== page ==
from The American Heritage® Dictionary of the English Language, 4th Edition
- n. A military post, especially one that is permanently established.
- n. The troops stationed at a military post.
- transitive v. To assign (troops) to a military post.
- transitive v. To supply (a post) with troops.
- transitive v. To occupy as or convert into a military post.
from Wiktionary, Creative Commons Attribution/Share-Alike License
- n. A permanent military post.
- n. The troops stationed at such a post.
- n. Occupants.
- v. To assign troops to a military post.
- v. To convert into a military fort.
from the GNU version of the Collaborative International Dictionary of English
- n. A body of troops stationed in a fort or fortified town.
- n. A fortified place, in which troops are quartered for its security.
- transitive v. To place troops in, as a fortification, for its defense; to furnish with soldiers.
- transitive v. To secure or defend by fortresses manned with troops.
from The Century Dictionary and Cyclopedia
- To place troops in, as a fortress, for defense; furnish with soldiers: as, to garrison a fort or town.
- To secure or defend by fortresses manned with troops: as, to garrison a conquered territory.
- To put upon garrison duty.
- n. A body of troops stationed in a fort or fortified town to defend or guard it, or to keep the inhabitants in subjection.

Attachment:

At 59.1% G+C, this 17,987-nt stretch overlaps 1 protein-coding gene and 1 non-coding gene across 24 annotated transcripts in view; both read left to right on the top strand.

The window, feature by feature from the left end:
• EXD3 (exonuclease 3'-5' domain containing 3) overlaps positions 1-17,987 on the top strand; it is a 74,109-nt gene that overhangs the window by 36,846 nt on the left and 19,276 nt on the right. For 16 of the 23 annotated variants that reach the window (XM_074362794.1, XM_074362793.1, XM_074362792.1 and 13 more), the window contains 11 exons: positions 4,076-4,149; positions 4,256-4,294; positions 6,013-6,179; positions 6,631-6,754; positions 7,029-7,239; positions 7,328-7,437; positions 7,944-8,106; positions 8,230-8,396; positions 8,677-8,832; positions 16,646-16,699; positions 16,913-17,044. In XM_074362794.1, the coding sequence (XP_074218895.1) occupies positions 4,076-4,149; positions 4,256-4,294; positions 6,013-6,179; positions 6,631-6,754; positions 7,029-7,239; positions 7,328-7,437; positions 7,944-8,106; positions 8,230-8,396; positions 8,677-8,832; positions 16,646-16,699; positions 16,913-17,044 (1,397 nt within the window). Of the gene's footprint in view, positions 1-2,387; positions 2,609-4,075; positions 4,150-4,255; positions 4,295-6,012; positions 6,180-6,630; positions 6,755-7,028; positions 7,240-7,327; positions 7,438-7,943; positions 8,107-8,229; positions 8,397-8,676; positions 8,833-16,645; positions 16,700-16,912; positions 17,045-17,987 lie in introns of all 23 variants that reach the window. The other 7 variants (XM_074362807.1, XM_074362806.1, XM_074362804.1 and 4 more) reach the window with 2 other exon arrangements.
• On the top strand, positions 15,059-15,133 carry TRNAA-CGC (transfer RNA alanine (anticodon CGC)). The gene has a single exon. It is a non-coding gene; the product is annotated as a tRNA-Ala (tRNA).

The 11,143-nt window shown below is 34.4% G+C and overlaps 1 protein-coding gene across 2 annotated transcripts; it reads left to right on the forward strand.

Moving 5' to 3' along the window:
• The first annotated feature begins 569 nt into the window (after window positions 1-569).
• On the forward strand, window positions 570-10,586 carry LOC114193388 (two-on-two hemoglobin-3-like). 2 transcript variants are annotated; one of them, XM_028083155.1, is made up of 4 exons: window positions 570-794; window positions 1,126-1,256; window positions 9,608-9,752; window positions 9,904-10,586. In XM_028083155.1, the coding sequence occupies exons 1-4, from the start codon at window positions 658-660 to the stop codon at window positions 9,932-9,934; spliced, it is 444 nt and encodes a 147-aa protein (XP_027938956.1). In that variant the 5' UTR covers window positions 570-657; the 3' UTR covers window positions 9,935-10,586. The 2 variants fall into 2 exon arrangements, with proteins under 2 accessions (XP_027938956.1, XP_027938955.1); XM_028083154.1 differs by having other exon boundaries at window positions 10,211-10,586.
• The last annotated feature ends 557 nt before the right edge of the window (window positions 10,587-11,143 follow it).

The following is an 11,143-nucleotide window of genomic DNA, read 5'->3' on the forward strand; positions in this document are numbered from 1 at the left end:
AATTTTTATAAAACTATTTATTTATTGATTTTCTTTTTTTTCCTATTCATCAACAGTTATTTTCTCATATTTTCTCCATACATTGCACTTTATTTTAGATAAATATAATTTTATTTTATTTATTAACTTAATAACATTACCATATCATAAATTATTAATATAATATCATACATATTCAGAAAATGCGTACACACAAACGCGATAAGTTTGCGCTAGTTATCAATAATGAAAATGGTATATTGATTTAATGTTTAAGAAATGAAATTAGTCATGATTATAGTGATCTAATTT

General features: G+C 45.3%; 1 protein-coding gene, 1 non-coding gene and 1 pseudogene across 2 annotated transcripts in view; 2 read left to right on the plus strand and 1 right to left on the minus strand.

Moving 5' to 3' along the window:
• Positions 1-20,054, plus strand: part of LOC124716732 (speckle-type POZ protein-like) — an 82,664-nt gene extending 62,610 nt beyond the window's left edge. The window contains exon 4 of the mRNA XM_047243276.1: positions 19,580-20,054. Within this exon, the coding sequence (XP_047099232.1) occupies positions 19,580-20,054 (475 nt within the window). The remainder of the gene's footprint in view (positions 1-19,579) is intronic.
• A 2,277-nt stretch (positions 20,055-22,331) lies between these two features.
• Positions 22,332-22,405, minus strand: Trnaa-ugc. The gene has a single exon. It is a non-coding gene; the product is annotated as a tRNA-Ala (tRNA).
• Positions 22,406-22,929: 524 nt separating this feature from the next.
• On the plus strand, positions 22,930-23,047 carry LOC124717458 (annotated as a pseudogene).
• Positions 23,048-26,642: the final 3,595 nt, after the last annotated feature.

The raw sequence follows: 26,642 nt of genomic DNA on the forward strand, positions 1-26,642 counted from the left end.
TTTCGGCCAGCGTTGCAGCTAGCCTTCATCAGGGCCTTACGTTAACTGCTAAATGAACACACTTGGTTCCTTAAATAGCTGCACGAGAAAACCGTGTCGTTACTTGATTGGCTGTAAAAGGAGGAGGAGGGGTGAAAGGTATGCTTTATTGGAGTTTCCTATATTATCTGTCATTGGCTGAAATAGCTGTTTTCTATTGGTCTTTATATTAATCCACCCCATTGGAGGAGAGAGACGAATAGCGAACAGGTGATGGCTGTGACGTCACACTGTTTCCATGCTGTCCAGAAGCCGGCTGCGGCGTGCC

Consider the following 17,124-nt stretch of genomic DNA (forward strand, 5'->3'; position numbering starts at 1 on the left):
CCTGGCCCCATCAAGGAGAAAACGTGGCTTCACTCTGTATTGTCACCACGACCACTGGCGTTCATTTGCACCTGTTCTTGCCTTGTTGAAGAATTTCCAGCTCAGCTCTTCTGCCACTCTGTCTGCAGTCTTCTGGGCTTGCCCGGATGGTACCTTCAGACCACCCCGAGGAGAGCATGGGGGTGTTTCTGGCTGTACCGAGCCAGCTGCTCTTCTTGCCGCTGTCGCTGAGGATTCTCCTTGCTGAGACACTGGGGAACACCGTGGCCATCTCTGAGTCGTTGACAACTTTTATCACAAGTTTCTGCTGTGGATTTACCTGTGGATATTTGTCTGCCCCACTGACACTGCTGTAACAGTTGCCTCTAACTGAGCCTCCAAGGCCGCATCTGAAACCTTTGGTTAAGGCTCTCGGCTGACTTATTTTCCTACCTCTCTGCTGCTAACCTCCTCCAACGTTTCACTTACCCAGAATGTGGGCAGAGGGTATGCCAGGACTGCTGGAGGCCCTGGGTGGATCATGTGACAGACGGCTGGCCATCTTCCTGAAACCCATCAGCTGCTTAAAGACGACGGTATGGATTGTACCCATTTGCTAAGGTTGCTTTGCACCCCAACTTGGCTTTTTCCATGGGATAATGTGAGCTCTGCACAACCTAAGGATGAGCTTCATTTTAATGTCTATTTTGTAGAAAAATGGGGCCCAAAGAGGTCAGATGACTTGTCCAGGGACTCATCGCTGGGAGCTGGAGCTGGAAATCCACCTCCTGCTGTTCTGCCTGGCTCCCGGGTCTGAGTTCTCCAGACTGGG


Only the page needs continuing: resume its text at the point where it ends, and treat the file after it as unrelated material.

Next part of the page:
- n. A fort, castle, or fortified town furnished with troops to defend it.
from WordNet 3.0 Copyright 2006 by Princeton University. All rights reserved.
- v. station (troops) in a fort or garrison
- n. United States abolitionist who published an anti-slavery journal (1805-1879)
- n. the troops who maintain and guard a fortified place
- n. a fortified military post where troops are stationed
The main garrison is in a tiny town called Bascale, which is better known for its heroin labs.
They cited a lack of concern by their leaders and what they call garrison style policies and duties.
She's complained that Holness' use of the word "garrison" only serves to stigmatize inner city communities.
The word rendered "garrison" is different from that of 1Sa 13: 23; 14: 1, and signifies, literally, something erected; probably a pillar or flagstaff, indicative of Philistine ascendency.
The enterprise faltered against Afghan resistance, and the main garrison at Kabul -- about 4,500 troops and 12,000 family members and camp followers -- decided to retreat back to India in January 1842.
The army town whose garrison is being closed down; the special needs student who will no longer have classroom assistance; the tiny theatre company where future Oscar winners learned their trade.
The non-cryos refer to them as â€œCryo Stasis Emersion Tanksâ€, but they are identical to our lockers in garrison, sans the vent holes.
While the leaders of the Indian Congress stepped up their demands that the British quit India, British policy was that now of all times this was out of the question, since the withdrawal of the garrison from the subcontinent would leave it vulnerable to the approaching Japanese, and in effect cast all Asia into jeopardy.
The garrison is almost constantly sending the various units out or bringing them back at the end of their tours.
When I called the garrison, the commander laughed and said that Jor would turn up.
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